Terraform is about simplicity

The success of Terraform in the Ops community is not surprising. Ops can manage easily IaaS resources and their dependencies in a simple file and bring “infra as code” benefits to the company, such as composability, reuse and standardization.

Terraform is also Open-Source and comes with a rich library of reusable and verified modules to ease and accelerate the deployment of infrastructures. So in just a few commands it becomes possible to install and configure complex infrastructures on different clouds providers (Aws, Azure, Google Cloud…) and PaaS (Heroku, Docker Cloud…).

But wait, nowadays terraform is mostly used and managed by Sys Admins/Ops.
This implies that in a majority of cases, when developers or application managers want to deploy an app, they still need to create a request in a ticketing system for the Ops.
Or even train themselves on the tool to provision the infrastructure by themselves, which might be sensitive regarding secrets, usually not shared easily across the organization, and kepts at Ops level.

Can we go further ? Can we bring Terraform to DevOps at the company scale?

From Terraform to Terraform as a service

So Terraform is originally an Ops tool. This is where Alien4cloud comes in to bring Terraform benefits to the different profiles in IT teams across the enterprise.

Alien4cloud is a collaborative platform facilitating DevOps as it allows Dev and Ops to collaborate on the design and deployment of an application.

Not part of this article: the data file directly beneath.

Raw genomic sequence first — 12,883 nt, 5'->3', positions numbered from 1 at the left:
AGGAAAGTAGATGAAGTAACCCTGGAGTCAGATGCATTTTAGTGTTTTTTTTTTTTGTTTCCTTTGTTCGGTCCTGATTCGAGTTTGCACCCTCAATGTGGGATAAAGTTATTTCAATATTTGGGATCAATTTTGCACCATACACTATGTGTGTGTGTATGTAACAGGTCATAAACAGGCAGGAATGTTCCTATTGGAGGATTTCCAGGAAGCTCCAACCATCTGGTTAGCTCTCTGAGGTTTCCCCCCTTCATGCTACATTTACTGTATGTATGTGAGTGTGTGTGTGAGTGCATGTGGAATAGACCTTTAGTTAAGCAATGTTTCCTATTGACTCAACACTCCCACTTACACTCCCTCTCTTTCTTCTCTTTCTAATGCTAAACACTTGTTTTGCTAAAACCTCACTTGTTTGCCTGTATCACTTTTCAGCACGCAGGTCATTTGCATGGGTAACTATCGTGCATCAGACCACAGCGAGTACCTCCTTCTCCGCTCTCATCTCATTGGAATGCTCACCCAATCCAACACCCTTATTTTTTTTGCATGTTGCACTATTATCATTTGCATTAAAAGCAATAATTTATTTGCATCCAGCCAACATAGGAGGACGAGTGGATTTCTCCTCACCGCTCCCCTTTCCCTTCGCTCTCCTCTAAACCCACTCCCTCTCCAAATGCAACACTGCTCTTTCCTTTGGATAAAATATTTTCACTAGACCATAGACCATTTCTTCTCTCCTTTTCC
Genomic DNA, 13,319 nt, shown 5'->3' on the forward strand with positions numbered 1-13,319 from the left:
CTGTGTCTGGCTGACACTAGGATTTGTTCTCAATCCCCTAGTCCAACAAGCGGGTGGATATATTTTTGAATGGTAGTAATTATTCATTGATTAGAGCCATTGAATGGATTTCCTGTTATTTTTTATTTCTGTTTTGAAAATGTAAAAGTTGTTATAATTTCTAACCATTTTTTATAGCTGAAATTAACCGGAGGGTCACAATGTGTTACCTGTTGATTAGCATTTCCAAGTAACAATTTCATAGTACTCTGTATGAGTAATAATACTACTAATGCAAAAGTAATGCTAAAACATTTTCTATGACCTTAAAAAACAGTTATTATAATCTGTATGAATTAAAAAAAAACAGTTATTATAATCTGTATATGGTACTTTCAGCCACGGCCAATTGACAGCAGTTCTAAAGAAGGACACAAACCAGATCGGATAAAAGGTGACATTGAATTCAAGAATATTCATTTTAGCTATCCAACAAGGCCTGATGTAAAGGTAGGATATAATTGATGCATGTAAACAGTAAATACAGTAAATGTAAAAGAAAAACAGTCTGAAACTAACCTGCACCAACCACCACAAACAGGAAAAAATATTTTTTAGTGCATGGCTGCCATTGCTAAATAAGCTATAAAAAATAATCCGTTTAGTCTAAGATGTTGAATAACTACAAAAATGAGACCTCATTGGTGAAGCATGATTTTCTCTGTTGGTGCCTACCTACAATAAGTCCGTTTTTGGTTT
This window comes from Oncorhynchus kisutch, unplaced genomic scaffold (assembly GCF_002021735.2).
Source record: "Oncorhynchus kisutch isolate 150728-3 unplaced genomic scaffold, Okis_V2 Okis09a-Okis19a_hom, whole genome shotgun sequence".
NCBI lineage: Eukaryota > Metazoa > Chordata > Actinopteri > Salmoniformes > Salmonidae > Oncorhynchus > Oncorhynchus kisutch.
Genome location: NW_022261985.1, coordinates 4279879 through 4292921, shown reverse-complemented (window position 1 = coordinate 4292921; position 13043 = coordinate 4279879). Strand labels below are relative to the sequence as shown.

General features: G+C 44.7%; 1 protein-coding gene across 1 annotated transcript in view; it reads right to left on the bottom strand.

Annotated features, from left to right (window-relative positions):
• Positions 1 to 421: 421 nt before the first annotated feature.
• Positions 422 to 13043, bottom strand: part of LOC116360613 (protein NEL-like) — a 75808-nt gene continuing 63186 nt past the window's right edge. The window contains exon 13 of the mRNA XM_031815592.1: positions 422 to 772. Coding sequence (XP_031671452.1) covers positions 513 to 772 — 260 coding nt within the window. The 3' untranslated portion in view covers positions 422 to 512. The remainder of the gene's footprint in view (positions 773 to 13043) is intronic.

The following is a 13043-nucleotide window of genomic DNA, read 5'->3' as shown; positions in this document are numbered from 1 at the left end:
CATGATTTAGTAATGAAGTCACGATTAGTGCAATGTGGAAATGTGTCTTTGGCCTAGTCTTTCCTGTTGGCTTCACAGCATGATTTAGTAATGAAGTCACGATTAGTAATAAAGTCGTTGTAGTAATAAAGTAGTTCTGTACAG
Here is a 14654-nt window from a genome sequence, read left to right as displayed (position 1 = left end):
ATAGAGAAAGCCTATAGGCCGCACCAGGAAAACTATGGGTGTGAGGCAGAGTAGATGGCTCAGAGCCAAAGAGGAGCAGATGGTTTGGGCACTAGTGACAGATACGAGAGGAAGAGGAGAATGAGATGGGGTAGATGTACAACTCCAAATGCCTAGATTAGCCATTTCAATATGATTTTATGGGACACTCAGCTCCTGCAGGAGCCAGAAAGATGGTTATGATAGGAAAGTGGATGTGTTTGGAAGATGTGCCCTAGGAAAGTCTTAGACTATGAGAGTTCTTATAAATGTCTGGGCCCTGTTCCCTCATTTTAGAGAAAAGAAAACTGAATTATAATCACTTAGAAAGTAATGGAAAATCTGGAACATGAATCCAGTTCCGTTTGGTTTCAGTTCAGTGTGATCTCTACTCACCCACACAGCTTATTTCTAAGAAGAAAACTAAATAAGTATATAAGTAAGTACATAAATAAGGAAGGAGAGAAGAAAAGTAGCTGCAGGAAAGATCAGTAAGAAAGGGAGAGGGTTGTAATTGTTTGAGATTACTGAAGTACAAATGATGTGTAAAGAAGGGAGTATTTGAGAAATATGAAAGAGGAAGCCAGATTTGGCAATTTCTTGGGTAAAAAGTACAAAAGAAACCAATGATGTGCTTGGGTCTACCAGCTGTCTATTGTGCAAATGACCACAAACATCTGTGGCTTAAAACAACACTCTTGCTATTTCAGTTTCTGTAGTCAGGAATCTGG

To design portable applications developers can reuse components, such as Application, Middleware or Infrastructure components. As for Terraform, all theses components are described in a simple file and are reusable to speed up the design phase. To go further with composability, reusability and collaboration, components are stored in the Alien4cloud catalog and developers from different teams can share the components to design the application Blueprint even faster. As a result, the entire application lifecycle is described in a TOSCA blueprint!

Note that TOSCA is a descriptive language. By leveraging TOSCA and the structure it induces, we describe the life cycle of the component and its possible relationships with other components. The implementation must then follow the logic of the description. This implicitly favors best practices and reinforces standardization throughout the organization.

Download our free white paper to learn more about how TOSCA ease DevOps adoption

Now that the blueprint is ready, developers need to deploy the app and nobody wants to wait or to create a ticket. We just want to click deploy. Self- Service deployment is a major challenge of DevOps and Alien4cloud offers a unique solution.

How does it work?

Ops can configure resources up-front for the different infrastructures, Iaas, PaaS, CaaS and can also leverage various configuration tools such as Ansible, Chef, Puppet, Terraform… Each infrastructure resources can be configured independently and precisely thanks to a management system with fine-grained parameters and access rights. This is how Ops are able to provide the resources in self-service for developers to deploy their application in full autonomy, while ensuring security and control.

 

Terraform for Ops Vs Terraform as self-service

 

If your Ops teams is already using terraform and the plan is to go DevOps, start with the Alien4cloud open-source version:
https://alien4cloud.github.io/#/documentation/1.4.0/getting_started/new_getting_started.html

Here is an example to provision a Compute and a Security Group on Openstack using Terraform:
https://github.com/alien4cloud/csar-public-library/blob/develop/org/alien4cloud/terraform/openstack/readme.md

Contact us for more information:
https://alien4cloud.github.io/community/index.html

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